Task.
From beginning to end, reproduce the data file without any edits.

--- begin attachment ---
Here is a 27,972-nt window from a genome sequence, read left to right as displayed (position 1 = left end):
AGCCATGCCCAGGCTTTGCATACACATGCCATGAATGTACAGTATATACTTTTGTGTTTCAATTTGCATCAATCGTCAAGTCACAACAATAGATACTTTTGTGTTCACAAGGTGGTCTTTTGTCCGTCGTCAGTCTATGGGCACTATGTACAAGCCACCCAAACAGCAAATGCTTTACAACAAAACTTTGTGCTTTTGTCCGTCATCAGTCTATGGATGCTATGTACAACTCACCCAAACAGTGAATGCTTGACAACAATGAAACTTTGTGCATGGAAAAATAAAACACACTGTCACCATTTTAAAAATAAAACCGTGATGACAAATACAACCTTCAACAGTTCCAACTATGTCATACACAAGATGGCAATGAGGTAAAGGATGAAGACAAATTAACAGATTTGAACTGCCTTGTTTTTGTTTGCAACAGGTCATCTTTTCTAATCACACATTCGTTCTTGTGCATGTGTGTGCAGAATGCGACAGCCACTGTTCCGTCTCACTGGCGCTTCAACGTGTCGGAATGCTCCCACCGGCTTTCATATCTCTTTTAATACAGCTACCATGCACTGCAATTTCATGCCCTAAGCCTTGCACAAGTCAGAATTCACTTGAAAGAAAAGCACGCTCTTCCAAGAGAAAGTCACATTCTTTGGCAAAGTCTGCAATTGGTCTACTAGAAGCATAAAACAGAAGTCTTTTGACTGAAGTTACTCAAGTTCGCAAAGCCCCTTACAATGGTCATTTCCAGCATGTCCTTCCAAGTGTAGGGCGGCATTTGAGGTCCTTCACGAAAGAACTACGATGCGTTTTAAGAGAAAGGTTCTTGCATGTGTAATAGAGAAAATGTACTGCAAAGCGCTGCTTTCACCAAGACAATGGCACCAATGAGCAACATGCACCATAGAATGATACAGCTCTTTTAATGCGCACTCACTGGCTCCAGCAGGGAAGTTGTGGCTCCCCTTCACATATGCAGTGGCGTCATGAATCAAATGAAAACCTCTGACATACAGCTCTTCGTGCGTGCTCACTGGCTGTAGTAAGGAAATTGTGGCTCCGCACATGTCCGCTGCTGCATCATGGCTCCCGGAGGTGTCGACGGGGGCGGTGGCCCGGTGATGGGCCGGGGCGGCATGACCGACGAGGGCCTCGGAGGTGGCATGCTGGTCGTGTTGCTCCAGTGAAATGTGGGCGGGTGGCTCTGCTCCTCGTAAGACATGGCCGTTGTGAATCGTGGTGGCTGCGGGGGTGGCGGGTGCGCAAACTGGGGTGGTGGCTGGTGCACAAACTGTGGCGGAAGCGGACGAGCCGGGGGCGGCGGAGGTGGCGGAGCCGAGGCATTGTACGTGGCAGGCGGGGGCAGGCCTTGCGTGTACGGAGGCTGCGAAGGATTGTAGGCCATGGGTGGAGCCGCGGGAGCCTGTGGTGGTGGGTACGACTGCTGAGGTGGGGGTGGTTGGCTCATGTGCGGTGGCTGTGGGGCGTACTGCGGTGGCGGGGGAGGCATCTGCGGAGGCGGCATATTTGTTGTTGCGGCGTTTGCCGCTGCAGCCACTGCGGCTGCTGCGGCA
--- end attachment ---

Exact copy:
Here is a 27,972-nt window from a genome sequence, read left to right as displayed (position 1 = left end):
AGCCATGCCCAGGCTTTGCATACACATGCCATGAATGTACAGTATATACTTTTGTGTTTCAATTTGCATCAATCGTCAAGTCACAACAATAGATACTTTTGTGTTCACAAGGTGGTCTTTTGTCCGTCGTCAGTCTATGGGCACTATGTACAAGCCACCCAAACAGCAAATGCTTTACAACAAAACTTTGTGCTTTTGTCCGTCATCAGTCTATGGATGCTATGTACAACTCACCCAAACAGTGAATGCTTGACAACAATGAAACTTTGTGCATGGAAAAATAAAACACACTGTCACCATTTTAAAAATAAAACCGTGATGACAAATACAACCTTCAACAGTTCCAACTATGTCATACACAAGATGGCAATGAGGTAAAGGATGAAGACAAATTAACAGATTTGAACTGCCTTGTTTTTGTTTGCAACAGGTCATCTTTTCTAATCACACATTCGTTCTTGTGCATGTGTGTGCAGAATGCGACAGCCACTGTTCCGTCTCACTGGCGCTTCAACGTGTCGGAATGCTCCCACCGGCTTTCATATCTCTTTTAATACAGCTACCATGCACTGCAATTTCATGCCCTAAGCCTTGCACAAGTCAGAATTCACTTGAAAGAAAAGCACGCTCTTCCAAGAGAAAGTCACATTCTTTGGCAAAGTCTGCAATTGGTCTACTAGAAGCATAAAACAGAAGTCTTTTGACTGAAGTTACTCAAGTTCGCAAAGCCCCTTACAATGGTCATTTCCAGCATGTCCTTCCAAGTGTAGGGCGGCATTTGAGGTCCTTCACGAAAGAACTACGATGCGTTTTAAGAGAAAGGTTCTTGCATGTGTAATAGAGAAAATGTACTGCAAAGCGCTGCTTTCACCAAGACAATGGCACCAATGAGCAACATGCACCATAGAATGATACAGCTCTTTTAATGCGCACTCACTGGCTCCAGCAGGGAAGTTGTGGCTCCCCTTCACATATGCAGTGGCGTCATGAATCAAATGAAAACCTCTGACATACAGCTCTTCGTGCGTGCTCACTGGCTGTAGTAAGGAAATTGTGGCTCCGCACATGTCCGCTGCTGCATCATGGCTCCCGGAGGTGTCGACGGGGGCGGTGGCCCGGTGATGGGCCGGGGCGGCATGACCGACGAGGGCCTCGGAGGTGGCATGCTGGTCGTGTTGCTCCAGTGAAATGTGGGCGGGTGGCTCTGCTCCTCGTAAGACATGGCCGTTGTGAATCGTGGTGGCTGCGGGGGTGGCGGGTGCGCAAACTGGGGTGGTGGCTGGTGCACAAACTGTGGCGGAAGCGGACGAGCCGGGGGCGGCGGAGGTGGCGGAGCCGAGGCATTGTACGTGGCAGGCGGGGGCAGGCCTTGCGTGTACGGAGGCTGCGAAGGATTGTAGGCCATGGGTGGAGCCGCGGGAGCCTGTGGTGGTGGGTACGACTGCTGAGGTGGGGGTGGTTGGCTCATGTGCGGTGGCTGTGGGGCGTACTGCGGTGGCGGGGGAGGCATCTGCGGAGGCGGCATATTTGTTGTTGCGGCGTTTGCCGCTGCAGCCACTGCGGCTGCTGCGGCA